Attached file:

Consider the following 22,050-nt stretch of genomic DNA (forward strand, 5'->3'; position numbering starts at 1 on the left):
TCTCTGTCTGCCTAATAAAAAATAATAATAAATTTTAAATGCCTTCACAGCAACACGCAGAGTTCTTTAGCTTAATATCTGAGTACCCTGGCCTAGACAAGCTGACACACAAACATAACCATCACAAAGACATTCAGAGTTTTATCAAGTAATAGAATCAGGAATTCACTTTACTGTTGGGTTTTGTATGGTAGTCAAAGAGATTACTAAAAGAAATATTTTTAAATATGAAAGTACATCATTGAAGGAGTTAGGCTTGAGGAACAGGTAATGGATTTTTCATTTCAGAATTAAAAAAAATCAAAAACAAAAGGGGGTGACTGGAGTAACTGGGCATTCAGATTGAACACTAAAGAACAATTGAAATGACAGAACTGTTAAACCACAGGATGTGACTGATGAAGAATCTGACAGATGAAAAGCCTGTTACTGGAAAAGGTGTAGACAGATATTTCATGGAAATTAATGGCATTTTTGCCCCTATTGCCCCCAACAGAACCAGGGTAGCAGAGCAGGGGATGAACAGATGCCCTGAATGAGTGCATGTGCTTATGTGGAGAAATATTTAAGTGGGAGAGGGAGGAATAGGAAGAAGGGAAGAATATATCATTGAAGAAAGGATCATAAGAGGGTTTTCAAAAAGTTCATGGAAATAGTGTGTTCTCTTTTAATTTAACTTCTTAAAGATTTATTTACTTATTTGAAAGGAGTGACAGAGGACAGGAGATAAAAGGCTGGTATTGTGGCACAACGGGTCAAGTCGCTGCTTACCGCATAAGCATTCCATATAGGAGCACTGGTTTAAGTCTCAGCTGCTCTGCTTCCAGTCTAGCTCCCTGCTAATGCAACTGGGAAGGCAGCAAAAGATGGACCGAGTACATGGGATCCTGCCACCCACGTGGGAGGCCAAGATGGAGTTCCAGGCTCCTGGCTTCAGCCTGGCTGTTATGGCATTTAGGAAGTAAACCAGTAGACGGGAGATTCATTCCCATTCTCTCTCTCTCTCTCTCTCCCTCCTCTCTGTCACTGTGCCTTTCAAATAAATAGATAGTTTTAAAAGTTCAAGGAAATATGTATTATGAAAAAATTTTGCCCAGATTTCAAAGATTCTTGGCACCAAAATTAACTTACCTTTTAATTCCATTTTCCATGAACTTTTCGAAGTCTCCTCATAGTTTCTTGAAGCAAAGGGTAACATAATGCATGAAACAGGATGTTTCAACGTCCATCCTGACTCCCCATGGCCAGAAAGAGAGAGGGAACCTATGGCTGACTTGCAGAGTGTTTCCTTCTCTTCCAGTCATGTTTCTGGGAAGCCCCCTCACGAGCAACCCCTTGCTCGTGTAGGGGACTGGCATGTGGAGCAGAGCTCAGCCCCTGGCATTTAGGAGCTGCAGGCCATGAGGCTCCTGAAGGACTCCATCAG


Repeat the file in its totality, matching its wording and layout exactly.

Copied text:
Consider the following 22,050-nt stretch of genomic DNA (forward strand, 5'->3'; position numbering starts at 1 on the left):
TCTCTGTCTGCCTAATAAAAAATAATAATAAATTTTAAATGCCTTCACAGCAACACGCAGAGTTCTTTAGCTTAATATCTGAGTACCCTGGCCTAGACAAGCTGACACACAAACATAACCATCACAAAGACATTCAGAGTTTTATCAAGTAATAGAATCAGGAATTCACTTTACTGTTGGGTTTTGTATGGTAGTCAAAGAGATTACTAAAAGAAATATTTTTAAATATGAAAGTACATCATTGAAGGAGTTAGGCTTGAGGAACAGGTAATGGATTTTTCATTTCAGAATTAAAAAAAATCAAAAACAAAAGGGGGTGACTGGAGTAACTGGGCATTCAGATTGAACACTAAAGAACAATTGAAATGACAGAACTGTTAAACCACAGGATGTGACTGATGAAGAATCTGACAGATGAAAAGCCTGTTACTGGAAAAGGTGTAGACAGATATTTCATGGAAATTAATGGCATTTTTGCCCCTATTGCCCCCAACAGAACCAGGGTAGCAGAGCAGGGGATGAACAGATGCCCTGAATGAGTGCATGTGCTTATGTGGAGAAATATTTAAGTGGGAGAGGGAGGAATAGGAAGAAGGGAAGAATATATCATTGAAGAAAGGATCATAAGAGGGTTTTCAAAAAGTTCATGGAAATAGTGTGTTCTCTTTTAATTTAACTTCTTAAAGATTTATTTACTTATTTGAAAGGAGTGACAGAGGACAGGAGATAAAAGGCTGGTATTGTGGCACAACGGGTCAAGTCGCTGCTTACCGCATAAGCATTCCATATAGGAGCACTGGTTTAAGTCTCAGCTGCTCTGCTTCCAGTCTAGCTCCCTGCTAATGCAACTGGGAAGGCAGCAAAAGATGGACCGAGTACATGGGATCCTGCCACCCACGTGGGAGGCCAAGATGGAGTTCCAGGCTCCTGGCTTCAGCCTGGCTGTTATGGCATTTAGGAAGTAAACCAGTAGACGGGAGATTCATTCCCATTCTCTCTCTCTCTCTCTCTCCCTCCTCTCTGTCACTGTGCCTTTCAAATAAATAGATAGTTTTAAAAGTTCAAGGAAATATGTATTATGAAAAAATTTTGCCCAGATTTCAAAGATTCTTGGCACCAAAATTAACTTACCTTTTAATTCCATTTTCCATGAACTTTTCGAAGTCTCCTCATAGTTTCTTGAAGCAAAGGGTAACATAATGCATGAAACAGGATGTTTCAACGTCCATCCTGACTCCCCATGGCCAGAAAGAGAGAGGGAACCTATGGCTGACTTGCAGAGTGTTTCCTTCTCTTCCAGTCATGTTTCTGGGAAGCCCCCTCACGAGCAACCCCTTGCTCGTGTAGGGGACTGGCATGTGGAGCAGAGCTCAGCCCCTGGCATTTAGGAGCTGCAGGCCATGAGGCTCCTGAAGGACTCCATCAG